Don Keelan | Relax, for now: Tax reform will take time

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It appears that our Vermont Congressional delegation is having a conniption over the House of Representatives and Senate's announcement of the Tax Cuts & Jobs Act proposed legislation. My suggestion to them is to relax and take a deep breath. From their long tenure in Washington, having seen countless "tax reform bills," they should know there will be numerous changes to the present House and Senate proposed legislation.

If the delegation can take a page from CPAs, tax attorneys, and financial planners, you don't get worked up over what is the first pass at tax reform - it is a huge waste of time knowing that changes, deletions, and amendments will surely be forthcoming.

Nevertheless, what is revealing when one reads the massive pieces of proposed legislation, hundreds of pages, is how much our tax laws have penetrated into so much of our country's economic, business, social, personal, energy, nonprofit, and environmental affairs. These periodic tax law events, most times referred to as reform, are in no way reform at all. Instead, they continue making our tax laws more complex. True reform would be to scrap the existing Tax Code and start from scratch.

This, of course, would be disastrous in that our tax laws, in 2017, are such an integral part of our individual, business, charitable, foreign, educational, and cultural affairs that real reform is absolutely impossible.

To grasp just how far reaching the proposed changes are, below is just a sampling of what has been advanced as reform:

Section 3604, No tax-exempt bonds for professional stadiums

Section 3406, Termination of New Market Tax Credits

Section 3402, Repeal of employer provided childcare credits

Section 3404, Repeal of work opportunity tax credits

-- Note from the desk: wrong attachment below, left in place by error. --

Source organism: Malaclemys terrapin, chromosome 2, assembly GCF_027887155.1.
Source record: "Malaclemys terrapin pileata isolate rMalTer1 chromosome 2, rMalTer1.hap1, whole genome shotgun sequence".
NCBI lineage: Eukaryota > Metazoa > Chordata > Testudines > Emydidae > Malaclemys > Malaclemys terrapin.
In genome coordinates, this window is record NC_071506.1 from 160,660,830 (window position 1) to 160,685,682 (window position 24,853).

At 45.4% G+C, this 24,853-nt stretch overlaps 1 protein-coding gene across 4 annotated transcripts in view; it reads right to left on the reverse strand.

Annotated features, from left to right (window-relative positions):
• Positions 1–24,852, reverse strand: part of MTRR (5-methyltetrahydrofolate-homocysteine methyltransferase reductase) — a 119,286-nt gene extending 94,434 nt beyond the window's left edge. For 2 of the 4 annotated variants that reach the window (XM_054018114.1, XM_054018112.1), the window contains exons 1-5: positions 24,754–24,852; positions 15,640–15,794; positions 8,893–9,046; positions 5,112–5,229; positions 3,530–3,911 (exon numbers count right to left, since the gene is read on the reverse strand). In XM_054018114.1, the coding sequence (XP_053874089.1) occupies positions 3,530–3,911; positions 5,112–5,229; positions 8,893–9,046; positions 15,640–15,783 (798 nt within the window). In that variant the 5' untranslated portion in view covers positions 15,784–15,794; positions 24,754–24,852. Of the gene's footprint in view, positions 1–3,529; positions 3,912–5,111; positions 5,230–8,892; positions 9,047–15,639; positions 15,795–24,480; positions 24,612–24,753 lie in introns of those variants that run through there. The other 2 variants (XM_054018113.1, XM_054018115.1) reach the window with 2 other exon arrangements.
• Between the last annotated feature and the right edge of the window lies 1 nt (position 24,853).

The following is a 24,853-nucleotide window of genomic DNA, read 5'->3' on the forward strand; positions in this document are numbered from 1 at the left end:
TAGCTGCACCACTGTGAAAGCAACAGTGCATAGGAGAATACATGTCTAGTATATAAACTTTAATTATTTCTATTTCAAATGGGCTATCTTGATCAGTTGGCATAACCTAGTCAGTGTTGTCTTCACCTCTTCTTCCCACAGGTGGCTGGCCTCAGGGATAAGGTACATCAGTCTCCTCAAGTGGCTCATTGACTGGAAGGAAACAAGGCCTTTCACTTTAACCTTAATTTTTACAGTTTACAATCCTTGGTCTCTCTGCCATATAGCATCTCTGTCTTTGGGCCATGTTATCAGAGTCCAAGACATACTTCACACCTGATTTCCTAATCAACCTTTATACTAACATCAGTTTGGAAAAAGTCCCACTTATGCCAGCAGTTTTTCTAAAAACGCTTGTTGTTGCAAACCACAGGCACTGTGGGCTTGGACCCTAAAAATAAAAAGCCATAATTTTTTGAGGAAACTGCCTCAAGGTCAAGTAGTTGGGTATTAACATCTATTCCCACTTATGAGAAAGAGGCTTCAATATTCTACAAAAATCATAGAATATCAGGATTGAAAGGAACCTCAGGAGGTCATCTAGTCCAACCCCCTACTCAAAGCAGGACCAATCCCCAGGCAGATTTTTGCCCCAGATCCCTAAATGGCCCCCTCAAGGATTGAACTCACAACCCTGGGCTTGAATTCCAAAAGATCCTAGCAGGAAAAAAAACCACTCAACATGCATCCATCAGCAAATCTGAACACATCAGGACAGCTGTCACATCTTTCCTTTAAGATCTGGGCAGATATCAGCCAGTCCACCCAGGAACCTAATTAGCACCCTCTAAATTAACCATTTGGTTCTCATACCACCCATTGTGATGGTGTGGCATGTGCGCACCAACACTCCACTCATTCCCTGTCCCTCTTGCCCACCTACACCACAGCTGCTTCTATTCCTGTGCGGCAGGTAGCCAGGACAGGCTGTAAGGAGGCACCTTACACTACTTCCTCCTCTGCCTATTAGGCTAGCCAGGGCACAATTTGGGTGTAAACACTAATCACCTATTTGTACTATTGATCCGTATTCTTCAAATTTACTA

Section 3505, Repeal of credit for producing oil and gas from marginal wells

Section 4402, Extension of temporary increase in limit on cover over rum excise taxes to Puerto Rico and the Virgin Islands

Section 5103, Create an excise tax based on investment income of private colleges and universities

Section 1301, Repeal of limitation of itemized deductions

Section 1304, Repeal of deductions for personal casualty losses

Each one of the proposed Section changes, as well as the scores of other changes, has an army of lobbyists already lined up outside the office doors of the Congressional delegation - ready to do their clients' bidding.

For political purposes, our delegation makes it very clear that the proposed legislation will hurt the middle class and give huge breaks to the rich. Frankly, this does not come to the surface that clearly, except in a few instances.

Take for example Section 3406 above, the repeal of the New Market Tax Credits. One has to be in a fairly substantial bracket to have benefitted from this credit. This repeal will hurt Vermont where the tax credits have been used to advance development in economically depressed areas.

Eliminating the Estate Tax entirely (House bill has this and the Senate does not) will provide a big benefit to the wealthiest, according to some politicians. Currently, any estate under $5.5 million is transferred tax-free. Those individuals whose estates are large have already utilized every planning device available to avoid the death tax by transferring their assets to trusts and foundations.

Ever since I first became acquainted with our country's tax law as a college student, I have seen at least 15 so-called reforms take place. There were those who got an advantage and those who did not. But one thing has remained constant over the years - the lobbyists, and the accounting and legal professions have been given another career boost and a long-term financial annuity.

And for the first time in over five decades, I am glad I no longer need to contend with changes in the tax laws. I will focus now on my local real estate taxes where I could have an impact.

Don Keelan writes a bi-weekly column and lives in Arlington.



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